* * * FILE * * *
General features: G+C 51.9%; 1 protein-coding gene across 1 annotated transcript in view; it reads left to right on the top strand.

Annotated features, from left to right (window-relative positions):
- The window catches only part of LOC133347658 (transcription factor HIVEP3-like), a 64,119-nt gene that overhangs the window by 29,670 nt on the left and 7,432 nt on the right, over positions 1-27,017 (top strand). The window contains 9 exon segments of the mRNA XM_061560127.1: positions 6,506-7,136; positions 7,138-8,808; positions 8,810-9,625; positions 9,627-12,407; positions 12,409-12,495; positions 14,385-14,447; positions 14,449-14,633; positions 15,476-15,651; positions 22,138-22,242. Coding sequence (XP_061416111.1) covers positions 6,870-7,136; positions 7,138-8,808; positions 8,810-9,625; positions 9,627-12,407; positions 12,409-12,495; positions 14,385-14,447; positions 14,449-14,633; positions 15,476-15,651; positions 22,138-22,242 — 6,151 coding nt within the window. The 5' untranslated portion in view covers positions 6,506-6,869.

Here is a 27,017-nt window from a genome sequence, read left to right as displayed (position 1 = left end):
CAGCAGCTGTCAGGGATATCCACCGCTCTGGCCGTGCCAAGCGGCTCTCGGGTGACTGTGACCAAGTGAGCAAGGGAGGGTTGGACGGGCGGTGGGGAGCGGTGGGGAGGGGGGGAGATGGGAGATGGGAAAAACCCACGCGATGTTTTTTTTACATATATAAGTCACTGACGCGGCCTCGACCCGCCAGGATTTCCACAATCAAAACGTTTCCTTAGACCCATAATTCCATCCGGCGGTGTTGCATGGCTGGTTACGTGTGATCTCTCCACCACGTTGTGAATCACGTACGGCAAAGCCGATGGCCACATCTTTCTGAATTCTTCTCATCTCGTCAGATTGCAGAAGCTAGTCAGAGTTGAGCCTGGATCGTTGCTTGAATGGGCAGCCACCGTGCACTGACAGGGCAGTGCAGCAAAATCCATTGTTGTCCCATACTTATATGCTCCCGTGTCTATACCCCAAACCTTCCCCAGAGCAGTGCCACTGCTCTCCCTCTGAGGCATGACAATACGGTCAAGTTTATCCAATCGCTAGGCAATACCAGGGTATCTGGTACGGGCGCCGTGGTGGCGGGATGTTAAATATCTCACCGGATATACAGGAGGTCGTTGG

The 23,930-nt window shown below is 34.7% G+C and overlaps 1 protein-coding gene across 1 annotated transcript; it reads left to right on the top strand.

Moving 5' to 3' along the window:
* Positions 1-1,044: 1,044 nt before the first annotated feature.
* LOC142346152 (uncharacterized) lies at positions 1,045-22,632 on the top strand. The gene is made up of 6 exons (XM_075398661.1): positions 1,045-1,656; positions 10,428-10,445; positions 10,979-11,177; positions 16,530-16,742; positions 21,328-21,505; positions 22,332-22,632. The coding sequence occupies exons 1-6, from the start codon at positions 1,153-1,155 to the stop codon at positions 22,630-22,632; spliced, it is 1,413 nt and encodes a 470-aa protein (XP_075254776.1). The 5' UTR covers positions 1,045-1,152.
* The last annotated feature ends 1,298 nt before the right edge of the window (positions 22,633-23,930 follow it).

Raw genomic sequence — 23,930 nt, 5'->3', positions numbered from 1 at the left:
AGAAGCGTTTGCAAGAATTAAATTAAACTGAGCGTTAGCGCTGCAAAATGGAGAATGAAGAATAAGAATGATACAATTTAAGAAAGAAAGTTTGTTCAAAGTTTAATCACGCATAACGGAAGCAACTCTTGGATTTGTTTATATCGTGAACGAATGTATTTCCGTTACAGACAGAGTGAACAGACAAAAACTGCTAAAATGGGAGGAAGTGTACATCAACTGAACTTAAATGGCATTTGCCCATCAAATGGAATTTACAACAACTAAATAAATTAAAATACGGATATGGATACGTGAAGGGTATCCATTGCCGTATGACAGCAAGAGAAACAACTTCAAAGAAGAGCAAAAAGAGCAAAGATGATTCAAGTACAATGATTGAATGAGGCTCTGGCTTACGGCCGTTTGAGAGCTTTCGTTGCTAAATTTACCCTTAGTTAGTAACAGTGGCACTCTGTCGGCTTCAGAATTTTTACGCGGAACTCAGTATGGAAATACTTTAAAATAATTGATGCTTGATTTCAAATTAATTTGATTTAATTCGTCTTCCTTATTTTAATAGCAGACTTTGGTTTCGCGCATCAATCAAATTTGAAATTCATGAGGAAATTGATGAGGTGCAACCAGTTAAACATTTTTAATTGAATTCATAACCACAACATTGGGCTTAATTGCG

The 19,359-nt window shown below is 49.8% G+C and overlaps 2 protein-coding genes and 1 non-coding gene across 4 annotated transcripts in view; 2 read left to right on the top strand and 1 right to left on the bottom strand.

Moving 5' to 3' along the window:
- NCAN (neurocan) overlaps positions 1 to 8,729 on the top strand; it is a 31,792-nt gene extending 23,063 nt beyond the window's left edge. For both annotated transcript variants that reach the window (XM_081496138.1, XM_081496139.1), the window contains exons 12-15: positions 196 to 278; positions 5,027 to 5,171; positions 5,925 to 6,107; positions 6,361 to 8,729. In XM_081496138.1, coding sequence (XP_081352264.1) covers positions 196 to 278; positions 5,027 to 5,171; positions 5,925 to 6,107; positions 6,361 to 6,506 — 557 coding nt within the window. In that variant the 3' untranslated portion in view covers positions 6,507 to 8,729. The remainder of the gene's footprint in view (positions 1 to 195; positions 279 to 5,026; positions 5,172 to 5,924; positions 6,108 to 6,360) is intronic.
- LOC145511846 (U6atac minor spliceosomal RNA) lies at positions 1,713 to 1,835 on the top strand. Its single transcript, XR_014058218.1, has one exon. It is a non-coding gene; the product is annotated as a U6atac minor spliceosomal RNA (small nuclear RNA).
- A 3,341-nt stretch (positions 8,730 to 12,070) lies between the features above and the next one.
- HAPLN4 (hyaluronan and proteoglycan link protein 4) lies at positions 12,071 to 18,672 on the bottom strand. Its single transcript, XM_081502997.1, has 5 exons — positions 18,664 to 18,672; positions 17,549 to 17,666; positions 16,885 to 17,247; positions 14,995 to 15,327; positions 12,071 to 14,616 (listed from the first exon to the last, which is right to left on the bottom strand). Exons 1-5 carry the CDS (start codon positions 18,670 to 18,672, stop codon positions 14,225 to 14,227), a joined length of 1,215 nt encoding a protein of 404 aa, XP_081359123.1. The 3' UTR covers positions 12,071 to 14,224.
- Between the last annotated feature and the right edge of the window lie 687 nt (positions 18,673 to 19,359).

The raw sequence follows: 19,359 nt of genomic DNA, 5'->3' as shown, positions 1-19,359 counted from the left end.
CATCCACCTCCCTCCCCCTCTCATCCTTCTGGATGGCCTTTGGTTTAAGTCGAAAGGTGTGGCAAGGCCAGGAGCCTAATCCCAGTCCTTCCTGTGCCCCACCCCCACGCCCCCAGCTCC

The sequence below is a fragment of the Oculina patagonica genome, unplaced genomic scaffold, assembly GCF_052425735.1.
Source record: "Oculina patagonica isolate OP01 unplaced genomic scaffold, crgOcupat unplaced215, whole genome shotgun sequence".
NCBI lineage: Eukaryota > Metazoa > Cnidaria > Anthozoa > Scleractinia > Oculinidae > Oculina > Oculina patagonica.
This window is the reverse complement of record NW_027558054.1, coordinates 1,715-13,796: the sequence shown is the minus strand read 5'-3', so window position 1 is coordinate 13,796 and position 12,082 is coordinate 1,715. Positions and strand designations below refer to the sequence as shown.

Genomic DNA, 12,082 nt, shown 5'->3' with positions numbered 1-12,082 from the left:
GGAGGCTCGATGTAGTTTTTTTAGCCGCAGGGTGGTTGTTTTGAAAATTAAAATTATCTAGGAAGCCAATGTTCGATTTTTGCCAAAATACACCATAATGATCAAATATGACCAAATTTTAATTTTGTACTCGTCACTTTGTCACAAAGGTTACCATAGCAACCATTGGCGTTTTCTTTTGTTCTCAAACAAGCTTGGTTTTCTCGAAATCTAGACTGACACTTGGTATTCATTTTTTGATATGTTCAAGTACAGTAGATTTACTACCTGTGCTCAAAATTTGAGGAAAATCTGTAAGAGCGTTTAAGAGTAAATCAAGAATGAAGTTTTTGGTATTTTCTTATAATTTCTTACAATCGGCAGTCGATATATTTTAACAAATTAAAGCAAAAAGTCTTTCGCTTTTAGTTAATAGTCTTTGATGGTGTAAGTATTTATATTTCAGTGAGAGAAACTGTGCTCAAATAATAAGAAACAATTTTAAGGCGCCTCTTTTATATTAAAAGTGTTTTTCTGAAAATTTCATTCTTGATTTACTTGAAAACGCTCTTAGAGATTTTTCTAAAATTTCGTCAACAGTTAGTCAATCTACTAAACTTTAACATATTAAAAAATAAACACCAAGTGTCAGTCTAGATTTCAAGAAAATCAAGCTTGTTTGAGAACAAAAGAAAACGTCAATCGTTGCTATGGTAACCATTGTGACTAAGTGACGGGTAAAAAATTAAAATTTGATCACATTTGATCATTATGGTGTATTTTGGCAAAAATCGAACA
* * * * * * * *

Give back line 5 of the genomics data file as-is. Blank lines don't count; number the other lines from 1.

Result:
CAGCAGCTGTCAGGGATATCCACCGCTCTGGCCGTGCCAAGCGGCTCTCGGGTGACTGTGACCAAGTGAGCAAGGGAGGGTTGGACGGGCGGTGGGGAGCGGTGGGGAGGGGGGGAGATGGGAGATGGGAAAAACCCACGCGATGTTTTTTTTACATATATAAGTCACTGACGCGGCCTCGACCCGCCAGGATTTCCACAATCAAAACGTTTCCTTAGACCCATAATTCCATCCGGCGGTGTTGCATGGCTGGTTACGTGTGATCTCTCCACCACGTTGTGAATCACGTACGGCAAAGCCGATGGCCACATCTTTCTGAATTCTTCTCATCTCGTCAGATTGCAGAAGCTAGTCAGAGTTGAGCCTGGATCGTTGCTTGAATGGGCAGCCACCGTGCACTGACAGGGCAGTGCAGCAAAATCCATTGTTGTCCCATACTTATATGCTCCCGTGTCTATACCCCAAACCTTCCCCAGAGCAGTGCCACTGCTCTCCCTCTGAGGCATGACAATACGGTCAAGTTTATCCAATCGCTAGGCAATACCAGGGTATCTGGTACGGGCGCCGTGGTGGCGGGATGTTAAATATCTCACCGGATATACAGGAGGTCGTTGG